On 19 December 2017, the ACM published a more specific study on the position of fintechs in the payment services system. Banks have information that fintechs require in order to be able to offer their services. One of the ACM’s conclusions is that there is a genuine risk of foreclosure of these new providers. The ACM distinguishes between front-end and end-to-end fintechs. Front-end fintech companies offer payment initiation and/or account information services. The input required by these companies consists of account information from a customer with a specific bank. According to the ACM, this means that banks may have a dominant position with regard to this type of information. Since banks (potentially) compete with front-end fintechs, the ACM sees a genuine risk that these companies will be excluded.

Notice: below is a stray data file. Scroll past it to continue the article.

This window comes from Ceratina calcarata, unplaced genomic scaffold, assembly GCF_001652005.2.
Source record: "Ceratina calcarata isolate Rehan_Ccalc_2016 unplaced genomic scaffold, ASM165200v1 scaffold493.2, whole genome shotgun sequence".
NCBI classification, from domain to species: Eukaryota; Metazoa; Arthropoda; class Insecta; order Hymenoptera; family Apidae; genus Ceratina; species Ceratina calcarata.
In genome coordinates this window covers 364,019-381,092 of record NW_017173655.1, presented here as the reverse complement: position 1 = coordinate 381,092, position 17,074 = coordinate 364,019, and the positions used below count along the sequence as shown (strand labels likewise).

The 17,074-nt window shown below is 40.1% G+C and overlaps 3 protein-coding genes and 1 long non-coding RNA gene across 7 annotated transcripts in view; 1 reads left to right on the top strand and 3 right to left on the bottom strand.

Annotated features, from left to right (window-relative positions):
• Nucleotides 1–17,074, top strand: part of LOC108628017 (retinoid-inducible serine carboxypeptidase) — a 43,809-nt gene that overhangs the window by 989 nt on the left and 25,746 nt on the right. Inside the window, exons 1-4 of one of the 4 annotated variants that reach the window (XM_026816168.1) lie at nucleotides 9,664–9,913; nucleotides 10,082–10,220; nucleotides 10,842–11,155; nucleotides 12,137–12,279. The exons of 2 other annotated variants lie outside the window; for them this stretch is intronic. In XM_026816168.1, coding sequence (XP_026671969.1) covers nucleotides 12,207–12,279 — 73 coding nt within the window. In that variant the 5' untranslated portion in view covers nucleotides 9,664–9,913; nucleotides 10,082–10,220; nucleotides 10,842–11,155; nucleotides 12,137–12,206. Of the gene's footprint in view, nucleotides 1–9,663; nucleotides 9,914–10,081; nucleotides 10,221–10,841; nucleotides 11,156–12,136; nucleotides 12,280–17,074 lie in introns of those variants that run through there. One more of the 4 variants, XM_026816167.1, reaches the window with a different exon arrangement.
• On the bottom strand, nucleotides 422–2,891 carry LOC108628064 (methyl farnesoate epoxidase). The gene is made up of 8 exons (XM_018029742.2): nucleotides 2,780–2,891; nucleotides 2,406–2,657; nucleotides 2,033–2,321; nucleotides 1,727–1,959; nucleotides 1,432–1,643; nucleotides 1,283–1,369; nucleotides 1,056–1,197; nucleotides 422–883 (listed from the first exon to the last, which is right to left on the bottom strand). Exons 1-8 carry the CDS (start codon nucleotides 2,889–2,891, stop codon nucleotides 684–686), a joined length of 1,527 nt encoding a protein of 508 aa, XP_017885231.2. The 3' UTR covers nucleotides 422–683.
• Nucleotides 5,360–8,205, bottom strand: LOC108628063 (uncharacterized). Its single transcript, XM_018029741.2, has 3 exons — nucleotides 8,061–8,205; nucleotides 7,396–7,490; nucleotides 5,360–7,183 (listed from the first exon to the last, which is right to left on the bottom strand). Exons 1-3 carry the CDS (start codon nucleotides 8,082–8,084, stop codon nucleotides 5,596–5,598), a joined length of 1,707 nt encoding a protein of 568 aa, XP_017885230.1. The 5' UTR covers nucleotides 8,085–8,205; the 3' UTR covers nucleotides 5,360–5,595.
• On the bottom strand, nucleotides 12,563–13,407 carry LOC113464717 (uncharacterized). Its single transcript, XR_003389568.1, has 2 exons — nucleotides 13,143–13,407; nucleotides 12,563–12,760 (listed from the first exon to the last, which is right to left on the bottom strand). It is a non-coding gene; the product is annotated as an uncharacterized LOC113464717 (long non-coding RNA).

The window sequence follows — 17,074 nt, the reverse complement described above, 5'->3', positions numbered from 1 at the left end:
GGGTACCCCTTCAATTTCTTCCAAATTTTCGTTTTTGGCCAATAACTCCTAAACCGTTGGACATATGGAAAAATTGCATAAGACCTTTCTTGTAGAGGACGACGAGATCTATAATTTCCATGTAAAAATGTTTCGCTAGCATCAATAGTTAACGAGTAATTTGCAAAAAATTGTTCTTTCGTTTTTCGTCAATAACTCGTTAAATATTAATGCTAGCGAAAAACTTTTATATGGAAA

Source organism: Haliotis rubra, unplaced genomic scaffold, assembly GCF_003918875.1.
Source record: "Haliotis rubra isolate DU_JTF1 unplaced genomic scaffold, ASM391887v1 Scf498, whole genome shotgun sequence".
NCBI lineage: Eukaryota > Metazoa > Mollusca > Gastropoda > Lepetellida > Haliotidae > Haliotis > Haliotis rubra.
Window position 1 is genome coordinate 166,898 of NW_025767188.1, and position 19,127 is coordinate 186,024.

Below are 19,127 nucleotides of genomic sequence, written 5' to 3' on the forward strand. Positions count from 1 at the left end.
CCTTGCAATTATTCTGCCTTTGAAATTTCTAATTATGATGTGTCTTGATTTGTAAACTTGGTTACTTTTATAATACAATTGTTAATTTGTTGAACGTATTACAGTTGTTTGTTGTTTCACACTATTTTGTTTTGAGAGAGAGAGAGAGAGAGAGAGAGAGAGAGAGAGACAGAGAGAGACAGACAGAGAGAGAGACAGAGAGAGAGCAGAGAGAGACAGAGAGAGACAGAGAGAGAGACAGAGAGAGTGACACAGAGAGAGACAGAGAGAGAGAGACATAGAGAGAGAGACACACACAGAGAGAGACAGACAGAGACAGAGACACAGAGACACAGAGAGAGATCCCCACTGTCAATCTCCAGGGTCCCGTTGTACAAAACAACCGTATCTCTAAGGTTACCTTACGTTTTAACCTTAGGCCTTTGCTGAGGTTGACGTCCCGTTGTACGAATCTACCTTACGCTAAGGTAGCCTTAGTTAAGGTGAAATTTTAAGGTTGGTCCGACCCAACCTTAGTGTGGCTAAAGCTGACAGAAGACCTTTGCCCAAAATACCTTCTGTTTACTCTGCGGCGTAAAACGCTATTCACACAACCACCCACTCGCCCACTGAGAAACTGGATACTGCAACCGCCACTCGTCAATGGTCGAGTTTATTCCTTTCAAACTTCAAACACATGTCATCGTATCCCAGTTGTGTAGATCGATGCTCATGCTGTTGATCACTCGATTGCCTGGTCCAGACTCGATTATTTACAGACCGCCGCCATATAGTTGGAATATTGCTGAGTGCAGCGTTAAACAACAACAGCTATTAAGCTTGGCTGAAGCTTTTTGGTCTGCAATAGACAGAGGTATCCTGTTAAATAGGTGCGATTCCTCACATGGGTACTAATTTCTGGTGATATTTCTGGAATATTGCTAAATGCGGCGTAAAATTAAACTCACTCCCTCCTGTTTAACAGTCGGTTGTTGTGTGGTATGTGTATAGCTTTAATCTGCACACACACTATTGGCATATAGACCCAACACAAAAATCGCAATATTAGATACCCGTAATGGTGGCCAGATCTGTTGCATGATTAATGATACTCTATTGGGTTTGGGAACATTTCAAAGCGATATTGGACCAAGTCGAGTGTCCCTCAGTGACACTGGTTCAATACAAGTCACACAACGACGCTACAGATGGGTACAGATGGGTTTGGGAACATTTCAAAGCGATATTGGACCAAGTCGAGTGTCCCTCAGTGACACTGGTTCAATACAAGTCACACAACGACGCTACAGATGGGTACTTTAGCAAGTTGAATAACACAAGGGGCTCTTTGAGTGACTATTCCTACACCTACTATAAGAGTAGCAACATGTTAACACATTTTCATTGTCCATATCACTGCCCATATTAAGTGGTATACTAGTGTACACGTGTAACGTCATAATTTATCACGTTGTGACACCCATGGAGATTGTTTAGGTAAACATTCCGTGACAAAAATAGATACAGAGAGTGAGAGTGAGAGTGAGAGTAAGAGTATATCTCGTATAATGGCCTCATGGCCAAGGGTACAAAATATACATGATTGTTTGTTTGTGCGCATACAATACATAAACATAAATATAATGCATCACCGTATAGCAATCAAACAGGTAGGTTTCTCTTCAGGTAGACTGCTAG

End-to-end fintech companies offer payment solutions (such as Paypal and Afterpay). In order to be able to provide these services, they need to obtain access to systems for clearing and settlement. They can obtain such access indirectly by opening a payment account with a bank. The ACM observes that, in view of the number of providers, it is unlikely that there is market power of banks when issuing payment accounts. Nevertheless, the ACM notes that it will closely monitor that the provisions in the PSD2 Directive that ensure access to payment accounts for end-to-end providers are adhered to.